The World Health Organization’s cancer agency has recently highlighted a clear link between alcohol consumption and colorectal cancer risk. While the research showed some inconsistencies, there was limited evidence to show reducing or eliminating alcohol can notably decrease colorectal cancer risk.

Here we’ll explore the findings of the report, examine how alcohol fuels cancer risk, and outline the health perks of cutting back.

Studies suggests cutting out or limiting alcohol reduces cancer risk

After analysing numerous studies, the International Agency for Research on Cancer (IARC) found that there’s a consistent thread: limiting or stopping alcohol intake can lower the risk of certain cancers, particularly colorectal cancer.

Although the evidence varies, there is limited evidence to support that limiting alcohol consumption reduces the risk of colorectal, breast, and laryngeal cancers. Interestingly, an international pooled analysis consisting of 12 studies, revealed that quitting alcohol and smoking could significantly cut colorectal cancer risk.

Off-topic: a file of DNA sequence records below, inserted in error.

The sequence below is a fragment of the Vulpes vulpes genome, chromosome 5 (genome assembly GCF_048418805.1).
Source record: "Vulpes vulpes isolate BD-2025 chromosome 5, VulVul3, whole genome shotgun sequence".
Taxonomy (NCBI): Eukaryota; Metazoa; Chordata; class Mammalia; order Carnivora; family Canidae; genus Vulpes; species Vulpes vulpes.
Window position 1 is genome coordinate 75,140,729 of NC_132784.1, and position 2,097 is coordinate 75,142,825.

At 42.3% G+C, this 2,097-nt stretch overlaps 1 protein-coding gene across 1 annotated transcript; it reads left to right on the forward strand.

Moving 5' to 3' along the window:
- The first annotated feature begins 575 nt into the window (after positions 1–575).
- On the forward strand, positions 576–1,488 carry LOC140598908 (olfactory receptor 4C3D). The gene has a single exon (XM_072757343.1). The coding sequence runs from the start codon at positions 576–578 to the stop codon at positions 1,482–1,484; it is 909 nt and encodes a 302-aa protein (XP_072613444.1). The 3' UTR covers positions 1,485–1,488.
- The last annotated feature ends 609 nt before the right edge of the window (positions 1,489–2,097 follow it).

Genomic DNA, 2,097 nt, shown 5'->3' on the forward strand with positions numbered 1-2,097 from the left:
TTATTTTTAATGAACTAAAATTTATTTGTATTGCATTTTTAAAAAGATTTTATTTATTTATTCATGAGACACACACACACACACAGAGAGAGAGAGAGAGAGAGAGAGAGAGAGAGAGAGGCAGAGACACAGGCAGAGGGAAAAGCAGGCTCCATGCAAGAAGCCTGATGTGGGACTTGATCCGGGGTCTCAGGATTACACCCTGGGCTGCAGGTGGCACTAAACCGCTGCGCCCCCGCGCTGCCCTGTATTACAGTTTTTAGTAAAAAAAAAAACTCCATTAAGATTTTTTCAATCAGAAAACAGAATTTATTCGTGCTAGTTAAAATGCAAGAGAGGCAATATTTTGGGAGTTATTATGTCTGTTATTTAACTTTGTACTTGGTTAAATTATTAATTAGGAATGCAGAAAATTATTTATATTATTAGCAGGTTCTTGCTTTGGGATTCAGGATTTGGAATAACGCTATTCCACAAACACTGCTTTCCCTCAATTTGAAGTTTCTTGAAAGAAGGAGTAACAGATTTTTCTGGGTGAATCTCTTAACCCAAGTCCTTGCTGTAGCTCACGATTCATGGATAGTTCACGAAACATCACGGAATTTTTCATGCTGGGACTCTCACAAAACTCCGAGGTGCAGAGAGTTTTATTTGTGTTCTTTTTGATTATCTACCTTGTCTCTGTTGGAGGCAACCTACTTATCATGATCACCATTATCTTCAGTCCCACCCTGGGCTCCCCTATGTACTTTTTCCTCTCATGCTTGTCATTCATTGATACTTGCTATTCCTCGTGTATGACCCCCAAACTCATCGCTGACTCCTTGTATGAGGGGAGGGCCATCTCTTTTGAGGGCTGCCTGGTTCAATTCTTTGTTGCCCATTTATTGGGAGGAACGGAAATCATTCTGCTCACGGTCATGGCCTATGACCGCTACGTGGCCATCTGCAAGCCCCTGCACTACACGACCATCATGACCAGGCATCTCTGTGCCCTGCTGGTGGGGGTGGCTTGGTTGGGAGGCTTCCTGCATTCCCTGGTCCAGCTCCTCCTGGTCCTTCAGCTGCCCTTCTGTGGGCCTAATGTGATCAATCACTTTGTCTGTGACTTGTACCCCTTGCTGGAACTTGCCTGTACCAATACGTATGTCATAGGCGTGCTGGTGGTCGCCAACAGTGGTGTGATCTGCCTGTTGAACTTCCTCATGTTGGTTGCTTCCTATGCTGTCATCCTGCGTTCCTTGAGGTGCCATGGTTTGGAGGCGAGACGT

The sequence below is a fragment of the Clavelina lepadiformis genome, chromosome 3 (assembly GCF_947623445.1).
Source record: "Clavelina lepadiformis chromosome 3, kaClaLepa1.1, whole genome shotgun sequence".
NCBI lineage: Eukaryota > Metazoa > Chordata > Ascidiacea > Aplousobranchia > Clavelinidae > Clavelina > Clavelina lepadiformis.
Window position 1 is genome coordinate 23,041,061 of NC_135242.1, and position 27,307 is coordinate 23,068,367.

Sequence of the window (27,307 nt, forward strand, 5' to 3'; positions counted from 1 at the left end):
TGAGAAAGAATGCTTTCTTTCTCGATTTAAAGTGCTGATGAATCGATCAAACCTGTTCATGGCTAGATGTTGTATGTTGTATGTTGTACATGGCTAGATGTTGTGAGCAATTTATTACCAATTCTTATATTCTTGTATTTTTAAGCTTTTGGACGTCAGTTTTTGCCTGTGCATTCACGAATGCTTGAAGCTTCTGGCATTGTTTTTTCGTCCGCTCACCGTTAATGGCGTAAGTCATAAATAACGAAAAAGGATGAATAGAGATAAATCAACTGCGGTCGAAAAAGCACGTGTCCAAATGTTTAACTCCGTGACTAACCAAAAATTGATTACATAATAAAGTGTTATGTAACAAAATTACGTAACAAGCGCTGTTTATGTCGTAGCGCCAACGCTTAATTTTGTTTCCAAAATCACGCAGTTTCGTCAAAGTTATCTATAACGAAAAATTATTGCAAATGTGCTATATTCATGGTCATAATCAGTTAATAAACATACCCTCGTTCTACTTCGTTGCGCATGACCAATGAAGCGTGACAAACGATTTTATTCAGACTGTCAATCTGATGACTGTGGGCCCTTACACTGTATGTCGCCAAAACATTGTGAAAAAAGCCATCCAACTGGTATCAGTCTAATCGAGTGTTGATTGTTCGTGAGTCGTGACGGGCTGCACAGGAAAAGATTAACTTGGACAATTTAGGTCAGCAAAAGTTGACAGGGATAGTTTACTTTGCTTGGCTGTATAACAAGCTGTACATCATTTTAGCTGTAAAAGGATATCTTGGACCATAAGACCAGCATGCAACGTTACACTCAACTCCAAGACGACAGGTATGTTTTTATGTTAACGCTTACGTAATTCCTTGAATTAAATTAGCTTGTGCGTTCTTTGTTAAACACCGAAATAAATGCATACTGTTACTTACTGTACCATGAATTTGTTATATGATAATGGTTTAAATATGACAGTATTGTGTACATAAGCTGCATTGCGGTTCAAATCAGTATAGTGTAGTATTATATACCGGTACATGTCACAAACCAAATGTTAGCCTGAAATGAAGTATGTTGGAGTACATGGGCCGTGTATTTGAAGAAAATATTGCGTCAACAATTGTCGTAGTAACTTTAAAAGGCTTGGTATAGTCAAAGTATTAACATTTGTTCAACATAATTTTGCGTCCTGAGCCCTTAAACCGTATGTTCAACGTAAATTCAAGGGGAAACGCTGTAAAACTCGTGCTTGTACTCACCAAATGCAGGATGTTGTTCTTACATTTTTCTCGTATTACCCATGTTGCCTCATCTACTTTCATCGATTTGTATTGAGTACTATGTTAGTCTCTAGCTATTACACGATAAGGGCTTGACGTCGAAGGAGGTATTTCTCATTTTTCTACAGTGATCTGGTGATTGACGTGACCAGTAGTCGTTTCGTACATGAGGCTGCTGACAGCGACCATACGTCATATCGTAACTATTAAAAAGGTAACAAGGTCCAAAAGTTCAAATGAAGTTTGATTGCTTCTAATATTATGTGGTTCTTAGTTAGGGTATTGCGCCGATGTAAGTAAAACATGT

Abstaining from alcohol for extended periods was also linked to a substantial decrease in risk, with up to a 55% reduction for those who quit for 20 years.

How does alcohol contribute to cancer risk?

Alcohol consumption is a known risk factor for several types of cancer, including colorectal cancer. There are various ways it can increase the risk such as damaging the lining of the digestive tract, making it easier for carcinogens to cause mutations in the DNA. It can also affect the body’s ability to process and absorb various nutrients, including vitamin B, which plays a role in cell health and division.